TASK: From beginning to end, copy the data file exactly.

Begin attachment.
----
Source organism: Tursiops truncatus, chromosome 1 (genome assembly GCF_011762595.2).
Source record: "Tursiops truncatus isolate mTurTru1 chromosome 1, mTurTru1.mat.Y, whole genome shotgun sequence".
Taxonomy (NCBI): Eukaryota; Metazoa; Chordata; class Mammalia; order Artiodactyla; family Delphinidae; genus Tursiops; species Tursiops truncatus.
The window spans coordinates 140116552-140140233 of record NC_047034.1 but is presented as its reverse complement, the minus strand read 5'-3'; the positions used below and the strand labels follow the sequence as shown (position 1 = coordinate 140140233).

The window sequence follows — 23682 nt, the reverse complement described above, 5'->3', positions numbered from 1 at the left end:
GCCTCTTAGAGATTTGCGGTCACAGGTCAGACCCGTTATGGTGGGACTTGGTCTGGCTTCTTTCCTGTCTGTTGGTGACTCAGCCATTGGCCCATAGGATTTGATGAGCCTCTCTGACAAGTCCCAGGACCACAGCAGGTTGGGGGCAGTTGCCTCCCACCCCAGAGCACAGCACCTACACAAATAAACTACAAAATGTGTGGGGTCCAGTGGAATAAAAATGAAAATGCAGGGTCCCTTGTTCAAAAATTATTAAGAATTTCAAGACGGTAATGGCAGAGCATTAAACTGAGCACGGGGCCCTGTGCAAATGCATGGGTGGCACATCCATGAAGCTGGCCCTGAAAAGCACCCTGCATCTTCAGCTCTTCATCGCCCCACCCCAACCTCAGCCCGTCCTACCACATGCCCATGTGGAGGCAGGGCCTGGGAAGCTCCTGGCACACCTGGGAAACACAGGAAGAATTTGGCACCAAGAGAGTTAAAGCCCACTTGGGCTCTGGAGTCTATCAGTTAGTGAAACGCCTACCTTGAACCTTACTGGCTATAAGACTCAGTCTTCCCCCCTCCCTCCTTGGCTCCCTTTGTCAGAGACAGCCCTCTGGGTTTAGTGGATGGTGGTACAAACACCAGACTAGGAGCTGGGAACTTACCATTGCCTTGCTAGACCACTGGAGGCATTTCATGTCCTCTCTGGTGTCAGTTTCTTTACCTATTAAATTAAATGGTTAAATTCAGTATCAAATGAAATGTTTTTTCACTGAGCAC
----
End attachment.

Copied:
Source organism: Tursiops truncatus, chromosome 1 (genome assembly GCF_011762595.2).
Source record: "Tursiops truncatus isolate mTurTru1 chromosome 1, mTurTru1.mat.Y, whole genome shotgun sequence".
Taxonomy (NCBI): Eukaryota; Metazoa; Chordata; class Mammalia; order Artiodactyla; family Delphinidae; genus Tursiops; species Tursiops truncatus.
The window spans coordinates 140116552-140140233 of record NC_047034.1 but is presented as its reverse complement, the minus strand read 5'-3'; the positions used below and the strand labels follow the sequence as shown (position 1 = coordinate 140140233).

The window sequence follows — 23682 nt, the reverse complement described above, 5'->3', positions numbered from 1 at the left end:
GCCTCTTAGAGATTTGCGGTCACAGGTCAGACCCGTTATGGTGGGACTTGGTCTGGCTTCTTTCCTGTCTGTTGGTGACTCAGCCATTGGCCCATAGGATTTGATGAGCCTCTCTGACAAGTCCCAGGACCACAGCAGGTTGGGGGCAGTTGCCTCCCACCCCAGAGCACAGCACCTACACAAATAAACTACAAAATGTGTGGGGTCCAGTGGAATAAAAATGAAAATGCAGGGTCCCTTGTTCAAAAATTATTAAGAATTTCAAGACGGTAATGGCAGAGCATTAAACTGAGCACGGGGCCCTGTGCAAATGCATGGGTGGCACATCCATGAAGCTGGCCCTGAAAAGCACCCTGCATCTTCAGCTCTTCATCGCCCCACCCCAACCTCAGCCCGTCCTACCACATGCCCATGTGGAGGCAGGGCCTGGGAAGCTCCTGGCACACCTGGGAAACACAGGAAGAATTTGGCACCAAGAGAGTTAAAGCCCACTTGGGCTCTGGAGTCTATCAGTTAGTGAAACGCCTACCTTGAACCTTACTGGCTATAAGACTCAGTCTTCCCCCCTCCCTCCTTGGCTCCCTTTGTCAGAGACAGCCCTCTGGGTTTAGTGGATGGTGGTACAAACACCAGACTAGGAGCTGGGAACTTACCATTGCCTTGCTAGACCACTGGAGGCATTTCATGTCCTCTCTGGTGTCAGTTTCTTTACCTATTAAATTAAATGGTTAAATTCAGTATCAAATGAAATGTTTTTTCACTGAGCAC